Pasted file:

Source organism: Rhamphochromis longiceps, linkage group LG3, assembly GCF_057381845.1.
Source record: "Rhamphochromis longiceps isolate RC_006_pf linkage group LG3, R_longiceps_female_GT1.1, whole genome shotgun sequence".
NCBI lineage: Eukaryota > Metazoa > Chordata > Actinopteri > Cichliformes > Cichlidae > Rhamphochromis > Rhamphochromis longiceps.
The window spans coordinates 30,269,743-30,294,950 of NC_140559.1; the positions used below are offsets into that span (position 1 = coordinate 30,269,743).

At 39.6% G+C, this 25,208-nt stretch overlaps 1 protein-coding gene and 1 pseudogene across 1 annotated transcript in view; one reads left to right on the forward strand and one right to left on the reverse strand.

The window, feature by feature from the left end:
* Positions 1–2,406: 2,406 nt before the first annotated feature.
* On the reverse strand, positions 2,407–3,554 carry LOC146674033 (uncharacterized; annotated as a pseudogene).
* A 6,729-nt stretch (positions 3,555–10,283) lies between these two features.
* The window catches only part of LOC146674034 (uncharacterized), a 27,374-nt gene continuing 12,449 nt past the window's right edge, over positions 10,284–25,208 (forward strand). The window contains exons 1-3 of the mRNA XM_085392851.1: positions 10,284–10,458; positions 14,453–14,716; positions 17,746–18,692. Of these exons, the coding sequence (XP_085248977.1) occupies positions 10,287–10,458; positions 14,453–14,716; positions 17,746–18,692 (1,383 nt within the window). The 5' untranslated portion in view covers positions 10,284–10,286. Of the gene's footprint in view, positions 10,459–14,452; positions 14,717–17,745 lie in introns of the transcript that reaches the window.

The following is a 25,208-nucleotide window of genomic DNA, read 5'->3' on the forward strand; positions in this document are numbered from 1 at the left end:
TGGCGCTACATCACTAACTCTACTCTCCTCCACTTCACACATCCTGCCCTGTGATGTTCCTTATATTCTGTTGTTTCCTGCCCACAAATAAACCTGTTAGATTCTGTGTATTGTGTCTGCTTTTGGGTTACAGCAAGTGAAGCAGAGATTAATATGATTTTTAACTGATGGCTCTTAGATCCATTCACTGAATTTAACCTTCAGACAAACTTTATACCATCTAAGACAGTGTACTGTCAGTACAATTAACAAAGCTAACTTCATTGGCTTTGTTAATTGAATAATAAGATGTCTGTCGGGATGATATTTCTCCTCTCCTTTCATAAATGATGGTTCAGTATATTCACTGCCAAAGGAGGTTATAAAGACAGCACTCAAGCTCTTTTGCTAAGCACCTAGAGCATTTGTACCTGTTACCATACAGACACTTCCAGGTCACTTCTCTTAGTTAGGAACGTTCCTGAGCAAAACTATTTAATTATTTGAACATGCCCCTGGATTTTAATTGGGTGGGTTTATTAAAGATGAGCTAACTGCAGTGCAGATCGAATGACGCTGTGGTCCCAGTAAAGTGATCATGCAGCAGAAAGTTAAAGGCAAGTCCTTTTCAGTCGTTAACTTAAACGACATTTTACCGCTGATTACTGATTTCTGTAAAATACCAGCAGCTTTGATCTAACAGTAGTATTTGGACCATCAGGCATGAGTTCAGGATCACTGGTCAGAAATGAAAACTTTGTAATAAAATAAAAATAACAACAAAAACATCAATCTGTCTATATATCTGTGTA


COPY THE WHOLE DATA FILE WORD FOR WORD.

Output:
Source organism: Rhamphochromis longiceps, linkage group LG3, assembly GCF_057381845.1.
Source record: "Rhamphochromis longiceps isolate RC_006_pf linkage group LG3, R_longiceps_female_GT1.1, whole genome shotgun sequence".
NCBI lineage: Eukaryota > Metazoa > Chordata > Actinopteri > Cichliformes > Cichlidae > Rhamphochromis > Rhamphochromis longiceps.
The window spans coordinates 30,269,743-30,294,950 of NC_140559.1; the positions used below are offsets into that span (position 1 = coordinate 30,269,743).

At 39.6% G+C, this 25,208-nt stretch overlaps 1 protein-coding gene and 1 pseudogene across 1 annotated transcript in view; one reads left to right on the forward strand and one right to left on the reverse strand.

The window, feature by feature from the left end:
* Positions 1–2,406: 2,406 nt before the first annotated feature.
* On the reverse strand, positions 2,407–3,554 carry LOC146674033 (uncharacterized; annotated as a pseudogene).
* A 6,729-nt stretch (positions 3,555–10,283) lies between these two features.
* The window catches only part of LOC146674034 (uncharacterized), a 27,374-nt gene continuing 12,449 nt past the window's right edge, over positions 10,284–25,208 (forward strand). The window contains exons 1-3 of the mRNA XM_085392851.1: positions 10,284–10,458; positions 14,453–14,716; positions 17,746–18,692. Of these exons, the coding sequence (XP_085248977.1) occupies positions 10,287–10,458; positions 14,453–14,716; positions 17,746–18,692 (1,383 nt within the window). The 5' untranslated portion in view covers positions 10,284–10,286. Of the gene's footprint in view, positions 10,459–14,452; positions 14,717–17,745 lie in introns of the transcript that reaches the window.

The following is a 25,208-nucleotide window of genomic DNA, read 5'->3' on the forward strand; positions in this document are numbered from 1 at the left end:
TGGCGCTACATCACTAACTCTACTCTCCTCCACTTCACACATCCTGCCCTGTGATGTTCCTTATATTCTGTTGTTTCCTGCCCACAAATAAACCTGTTAGATTCTGTGTATTGTGTCTGCTTTTGGGTTACAGCAAGTGAAGCAGAGATTAATATGATTTTTAACTGATGGCTCTTAGATCCATTCACTGAATTTAACCTTCAGACAAACTTTATACCATCTAAGACAGTGTACTGTCAGTACAATTAACAAAGCTAACTTCATTGGCTTTGTTAATTGAATAATAAGATGTCTGTCGGGATGATATTTCTCCTCTCCTTTCATAAATGATGGTTCAGTATATTCACTGCCAAAGGAGGTTATAAAGACAGCACTCAAGCTCTTTTGCTAAGCACCTAGAGCATTTGTACCTGTTACCATACAGACACTTCCAGGTCACTTCTCTTAGTTAGGAACGTTCCTGAGCAAAACTATTTAATTATTTGAACATGCCCCTGGATTTTAATTGGGTGGGTTTATTAAAGATGAGCTAACTGCAGTGCAGATCGAATGACGCTGTGGTCCCAGTAAAGTGATCATGCAGCAGAAAGTTAAAGGCAAGTCCTTTTCAGTCGTTAACTTAAACGACATTTTACCGCTGATTACTGATTTCTGTAAAATACCAGCAGCTTTGATCTAACAGTAGTATTTGGACCATCAGGCATGAGTTCAGGATCACTGGTCAGAAATGAAAACTTTGTAATAAAATAAAAATAACAACAAAAACATCAATCTGTCTATATATCTGTGTA